"But that the dread of something after death,
The undiscovered country, from whose bourn
No traveler returns, puzzles the will
And makes us rather bear those ills we have,
Than fly to others we know not of". Hamlet.
It's been an interesting few weeks.
I've been both delighted and intrigued to participate in an on-line discussion which has certainly touched upon the deeper issues of just how is someone 'made right' with God and equally, assuming that transpires, how do you then live?
(Anyone wishing to read the discussion for themselves can do so at the Internet monk blog site.
Here is the archive link to this:
Anyone who knows me knows that I'm a big Science Fiction fan, and one of the common scenarios in this genre is humanity facing places or circumstances that are totally alien.
A good example was in the Star Trek series, Enterprise, where in the third season, the ship and crew have to traverse an area of space where the normal physical laws no longer apply, making their journey very strange and perilous indeed.
What is true in such fiction is equally true about reality.
The revelation we are supplied in scripture informs us that the original realm we once inhabited has gone, and with it, our genuine humanity. If you or I were to even view that placed described as "Eden" as we are right now, it would truly be an alien world to us - we are so 'detached', so alien to what we were created to be.
There are telling 'whispers' inside each of us that prompt us of that reality - we're aware when we do something wrong, and we're afraid, especially of death, because we sense there is just something not right about corruption and decay - about that part of us that leans all to easily to evil or to fear.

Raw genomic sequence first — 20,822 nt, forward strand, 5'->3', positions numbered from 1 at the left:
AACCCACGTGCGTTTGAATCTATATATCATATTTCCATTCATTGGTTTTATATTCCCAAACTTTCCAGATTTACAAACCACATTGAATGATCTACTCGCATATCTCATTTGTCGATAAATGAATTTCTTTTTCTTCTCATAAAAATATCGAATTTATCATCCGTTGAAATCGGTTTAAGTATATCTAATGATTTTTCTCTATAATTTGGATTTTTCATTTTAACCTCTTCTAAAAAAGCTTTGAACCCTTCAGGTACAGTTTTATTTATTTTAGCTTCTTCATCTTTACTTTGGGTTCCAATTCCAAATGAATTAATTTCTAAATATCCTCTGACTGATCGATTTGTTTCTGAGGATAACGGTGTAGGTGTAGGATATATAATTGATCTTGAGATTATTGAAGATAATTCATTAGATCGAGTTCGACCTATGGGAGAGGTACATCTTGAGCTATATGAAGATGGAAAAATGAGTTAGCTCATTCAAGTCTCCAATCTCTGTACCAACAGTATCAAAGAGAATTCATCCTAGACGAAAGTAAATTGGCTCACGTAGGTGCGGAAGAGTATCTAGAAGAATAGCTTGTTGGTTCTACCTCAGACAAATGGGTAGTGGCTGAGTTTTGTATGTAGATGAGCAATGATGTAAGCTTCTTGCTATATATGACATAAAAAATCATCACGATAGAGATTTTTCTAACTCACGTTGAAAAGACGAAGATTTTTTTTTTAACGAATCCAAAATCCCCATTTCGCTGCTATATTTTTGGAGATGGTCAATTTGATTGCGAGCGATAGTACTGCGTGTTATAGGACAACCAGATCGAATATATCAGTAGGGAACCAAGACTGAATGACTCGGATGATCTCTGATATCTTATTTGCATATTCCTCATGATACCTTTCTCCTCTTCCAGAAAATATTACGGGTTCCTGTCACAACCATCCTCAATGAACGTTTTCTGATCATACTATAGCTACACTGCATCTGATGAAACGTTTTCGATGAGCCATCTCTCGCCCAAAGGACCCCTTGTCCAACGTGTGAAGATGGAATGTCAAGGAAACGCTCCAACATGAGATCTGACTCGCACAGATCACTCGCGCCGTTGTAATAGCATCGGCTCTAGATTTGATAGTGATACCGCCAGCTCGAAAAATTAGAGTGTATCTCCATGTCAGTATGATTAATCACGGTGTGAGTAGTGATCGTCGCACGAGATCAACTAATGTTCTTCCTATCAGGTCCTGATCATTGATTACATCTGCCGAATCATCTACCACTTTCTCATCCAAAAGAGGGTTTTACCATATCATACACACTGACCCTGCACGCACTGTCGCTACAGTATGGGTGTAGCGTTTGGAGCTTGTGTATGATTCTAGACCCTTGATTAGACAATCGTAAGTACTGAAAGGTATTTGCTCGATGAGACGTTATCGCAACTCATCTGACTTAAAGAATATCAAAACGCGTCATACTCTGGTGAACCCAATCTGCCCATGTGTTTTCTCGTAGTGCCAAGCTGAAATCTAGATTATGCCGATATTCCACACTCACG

Such a 'voice' tells us that there is something more, but it leaves us in despair about how we reach beyond what we are (we can, of course, pretend we're doing OK, but the 'voice' is still there, telling us how things really are).
Christianity is the answer because it tells us that God is not seeking to turn us into something alien (dis-embodied souls, re-incarnated creatures or nothingness) - He is about restoring us to live in the world we left behind - making us truly human once again.
Now maybe we think we know this - we've been to church a few times and been 'in the group' long enough to know the guide - but how directly does this reality impact upon the way we look at life each day? How do you 'unpack' such redemption in your everyday experience?
What was fascinating about the blog discussion I referred to earlier was just how many think the way forward is to seek to revert to some kind of understanding or behavior which they had even before they were Christians - employ the 'voice' of do's and dont's as the safe policy. The guide gives so many rules, so many requirements, goes the reasoning, that surely the way to make progress is by just seeking to keep these - isn't that why they are there?
The problem here is, just like in a good sci-fi story, applying the wrong solution in the wrong circumstances is well nigh disastrous!
Back in the 1500's, Martin Luther wrote an amazing book - the Bondage of the Will - which sought to expose the fatal flaw in such reasoning - acting that way is totally alien to what we now are, so what is needed is not rule keeping, but life in the new!
Christ came to free us from the tyranny of our 'alien-ness' to God's good work, to clothe us in a new nature that we might actually begin to live well. When the nature of Jesus Christ becomes evident in us, then the genuine characteristics of that life (love, joy, peace) will become expressed in what we are and what we do - not by rule keeping, but by living in the life which comes from Him.
That is what the good news is really all about!
"It is the story of something that happened here on earth, strong enough to break the hold of (the old) on us, strong enough to turn this earth itself into a place of light and life...
It is (giving back the) voice that is strong enough to make us and keep us human,
to enable us to live as we were intended to live - as creatures of God".
I must conclude my thoughts here by saying that whilst there were some in the discussion who suggested what might be termed 'law keeping' was the best way forward, there were others that recognized that Christianity really calls for much more -
a 'death' to everything tainted by mankind's departure from God (including our own moralizing and rule-making) and a 'resurrection' each day to the life that comes to us from above.
That indeed is the hope which can help.